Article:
NEWARK, N.J. (AP) — The New Jersey Devils replaced the fired Pete DeBoer with a three-headed coaching staff and didn’t fare any better in the first game of the unique experiment.
Former Washington Capitals coach Adam Oates, ex-Devils assistant and star defenseman Scott Stevens and general manager Lou Lamoriello are splitting duties on the bench. Oates will handle the forwards and Stevens will oversee the defense, Lamoriello said at a news conference before Saturday’s morning skate.
Hours later, the Devils (12-18-7) took on the Rangers in New York and lost 3-1.
“I still see positives,” Lamoriello said after his club’s latest loss Saturday night. “We’re taking this a game at a time. You have to be optimistic or you shouldn’t be in this game. Winning breeds success, and success breeds winning.”
“We just have to keep at it.”
There will be no official head coach for the rest of the season. Lamoriello plans to remain on the bench “until I feel comfortable with the situation.”
DeBoer was fired Friday with the Devils languishing nine points out of the last playoff spot in the Eastern Conference. They are ahead of only Carolina.
“We’re going to feed off each other,” Oates said before the game. “There’s no reason why we can’t work together. Everything happened pretty quickly. But when Lou calls, the answer is always ‘Yes.’ It didn’t matter what my responsibility would be.”
Oates went 68-47-17 in two seasons with the Capitals and spent two years with the Devils as an assistant coach, helping them reach the Stanley Cup finals in 2012. He played 19 years in the NHL, including a stint with the St. Louis Blues, when he was teammates with Stevens. Oates had 341 goals and 1,079 assists in his career and was inducted into the Hall of Fame in 2012.
“We have tremendous respect for each other,” Oates said. “We worked together here. We both played here and coached here, so it’s an easy transition for us. It’s kind of a collaboration right now. It’s a team effort and we’re all on the same page.”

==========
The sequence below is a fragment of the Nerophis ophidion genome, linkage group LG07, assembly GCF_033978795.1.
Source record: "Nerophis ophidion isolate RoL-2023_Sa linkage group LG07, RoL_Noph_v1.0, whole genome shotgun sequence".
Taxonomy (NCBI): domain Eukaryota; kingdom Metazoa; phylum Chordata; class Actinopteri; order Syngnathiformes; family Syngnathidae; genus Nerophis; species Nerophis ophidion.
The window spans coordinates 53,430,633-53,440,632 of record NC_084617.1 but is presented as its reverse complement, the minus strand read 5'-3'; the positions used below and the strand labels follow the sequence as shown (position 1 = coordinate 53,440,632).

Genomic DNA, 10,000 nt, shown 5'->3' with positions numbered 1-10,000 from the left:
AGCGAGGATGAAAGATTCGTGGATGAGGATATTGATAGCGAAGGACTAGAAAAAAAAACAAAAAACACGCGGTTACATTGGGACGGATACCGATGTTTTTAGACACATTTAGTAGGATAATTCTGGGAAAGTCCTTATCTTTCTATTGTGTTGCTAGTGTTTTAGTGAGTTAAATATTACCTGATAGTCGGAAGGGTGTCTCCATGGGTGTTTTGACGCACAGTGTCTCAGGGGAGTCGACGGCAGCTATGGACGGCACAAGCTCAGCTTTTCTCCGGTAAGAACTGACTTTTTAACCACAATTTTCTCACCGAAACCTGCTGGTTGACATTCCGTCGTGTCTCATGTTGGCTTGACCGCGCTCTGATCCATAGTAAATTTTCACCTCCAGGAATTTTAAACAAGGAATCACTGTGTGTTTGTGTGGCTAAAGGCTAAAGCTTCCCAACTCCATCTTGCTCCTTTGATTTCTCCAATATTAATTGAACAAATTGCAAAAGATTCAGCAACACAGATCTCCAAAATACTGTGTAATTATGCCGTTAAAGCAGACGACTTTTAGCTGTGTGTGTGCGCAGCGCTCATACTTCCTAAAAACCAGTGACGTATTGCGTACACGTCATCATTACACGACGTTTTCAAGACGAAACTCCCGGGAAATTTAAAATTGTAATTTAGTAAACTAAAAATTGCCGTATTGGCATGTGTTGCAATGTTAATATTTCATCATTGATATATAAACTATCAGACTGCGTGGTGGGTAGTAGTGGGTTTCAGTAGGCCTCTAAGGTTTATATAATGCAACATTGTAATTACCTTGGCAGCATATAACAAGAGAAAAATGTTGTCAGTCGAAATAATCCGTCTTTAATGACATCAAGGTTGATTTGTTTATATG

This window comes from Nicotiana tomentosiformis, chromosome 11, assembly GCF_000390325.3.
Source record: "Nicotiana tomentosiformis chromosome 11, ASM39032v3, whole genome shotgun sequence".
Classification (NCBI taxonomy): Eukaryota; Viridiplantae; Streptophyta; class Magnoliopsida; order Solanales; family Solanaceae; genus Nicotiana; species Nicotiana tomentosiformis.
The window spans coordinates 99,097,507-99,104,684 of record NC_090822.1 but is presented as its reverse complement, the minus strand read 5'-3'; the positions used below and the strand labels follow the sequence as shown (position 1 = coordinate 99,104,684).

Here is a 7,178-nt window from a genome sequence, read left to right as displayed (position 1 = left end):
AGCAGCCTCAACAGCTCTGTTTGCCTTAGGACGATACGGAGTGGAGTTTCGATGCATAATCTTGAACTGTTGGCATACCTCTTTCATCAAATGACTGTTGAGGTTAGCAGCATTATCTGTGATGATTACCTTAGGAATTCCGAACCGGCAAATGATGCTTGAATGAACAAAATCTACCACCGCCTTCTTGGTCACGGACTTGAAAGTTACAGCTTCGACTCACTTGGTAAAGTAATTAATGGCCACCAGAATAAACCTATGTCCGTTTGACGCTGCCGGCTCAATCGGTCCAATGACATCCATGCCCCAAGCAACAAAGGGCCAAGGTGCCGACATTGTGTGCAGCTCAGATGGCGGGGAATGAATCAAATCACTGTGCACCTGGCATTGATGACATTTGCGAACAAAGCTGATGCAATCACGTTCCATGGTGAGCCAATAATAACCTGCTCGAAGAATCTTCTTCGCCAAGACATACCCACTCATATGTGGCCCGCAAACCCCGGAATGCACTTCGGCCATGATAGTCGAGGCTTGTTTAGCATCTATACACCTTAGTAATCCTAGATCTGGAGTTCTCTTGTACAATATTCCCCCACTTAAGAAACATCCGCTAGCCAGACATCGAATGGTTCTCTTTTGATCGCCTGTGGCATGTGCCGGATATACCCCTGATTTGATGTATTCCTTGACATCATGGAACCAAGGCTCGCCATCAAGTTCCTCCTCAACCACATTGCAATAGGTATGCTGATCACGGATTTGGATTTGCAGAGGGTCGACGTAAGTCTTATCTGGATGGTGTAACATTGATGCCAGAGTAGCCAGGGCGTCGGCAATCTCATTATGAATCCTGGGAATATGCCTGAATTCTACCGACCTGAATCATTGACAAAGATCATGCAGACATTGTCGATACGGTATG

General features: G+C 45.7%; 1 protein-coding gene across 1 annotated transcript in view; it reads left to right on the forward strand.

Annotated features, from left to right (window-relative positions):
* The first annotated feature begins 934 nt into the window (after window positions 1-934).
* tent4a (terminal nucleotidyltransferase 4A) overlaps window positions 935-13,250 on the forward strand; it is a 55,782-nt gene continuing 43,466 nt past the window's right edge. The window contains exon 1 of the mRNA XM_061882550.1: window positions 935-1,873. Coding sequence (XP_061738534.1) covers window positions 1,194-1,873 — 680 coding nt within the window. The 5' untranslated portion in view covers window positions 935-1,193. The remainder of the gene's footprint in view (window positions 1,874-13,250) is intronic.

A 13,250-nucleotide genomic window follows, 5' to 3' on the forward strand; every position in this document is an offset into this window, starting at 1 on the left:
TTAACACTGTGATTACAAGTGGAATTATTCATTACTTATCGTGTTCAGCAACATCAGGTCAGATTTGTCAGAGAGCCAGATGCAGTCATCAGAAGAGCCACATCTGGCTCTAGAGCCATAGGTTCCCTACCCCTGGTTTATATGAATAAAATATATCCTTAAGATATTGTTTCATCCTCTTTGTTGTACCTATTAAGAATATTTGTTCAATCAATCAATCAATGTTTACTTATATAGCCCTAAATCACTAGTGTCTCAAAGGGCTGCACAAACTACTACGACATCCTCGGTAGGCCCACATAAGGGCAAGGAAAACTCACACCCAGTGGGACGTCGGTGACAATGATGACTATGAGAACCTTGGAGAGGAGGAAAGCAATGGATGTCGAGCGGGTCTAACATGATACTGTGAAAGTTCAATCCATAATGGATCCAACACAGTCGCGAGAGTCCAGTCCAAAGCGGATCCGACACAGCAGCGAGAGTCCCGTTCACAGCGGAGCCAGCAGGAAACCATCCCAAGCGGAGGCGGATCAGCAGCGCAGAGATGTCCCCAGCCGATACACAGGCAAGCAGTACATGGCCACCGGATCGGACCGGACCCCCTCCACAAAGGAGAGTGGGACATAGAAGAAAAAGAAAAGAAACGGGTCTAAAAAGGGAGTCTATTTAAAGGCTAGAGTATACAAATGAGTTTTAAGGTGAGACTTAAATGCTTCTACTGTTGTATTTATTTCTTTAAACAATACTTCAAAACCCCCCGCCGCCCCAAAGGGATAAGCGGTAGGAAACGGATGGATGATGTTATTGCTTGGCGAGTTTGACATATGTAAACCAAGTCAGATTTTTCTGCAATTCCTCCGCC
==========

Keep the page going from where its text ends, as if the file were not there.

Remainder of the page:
Stevens spent 13 seasons with the Devils, much of it as captain. He had 196 goals and 712 assists during his career, leading the Devils to Stanley Cup championships in 1995, 2000 and 2003. He was an assistant coach with the team until the start of this season, when he had philosophical differences with DeBoer.
“Adam and I are going to try to get this righted,” Stevens said. “We have to get the Devil identity back. I’ll make sure to work with the defense and Adam will work with the forwards. He’s already been a head coach, so it will be a good transition. In my opinion, it will be a great challenge, but we both love great challenges.”
Lamoriello made his league-record 14th coaching change.
“It’s never easy in this league,” Lamoriello said. “It’s been a long 48 hours, but you have to do what you feel is right.”
Lamoriello said that it wasn’t fair to ask another coach to take over a floundering team midway through a season.
“That’s why we didn’t even consider anyone else,” Lamoriello said.
“Both of these individuals know our players, know the philosophy that we want,” he added. “It makes sense. I know it’s unique and different, but right now, it’s our way of moving forward. I’m totally confident with the setup.”
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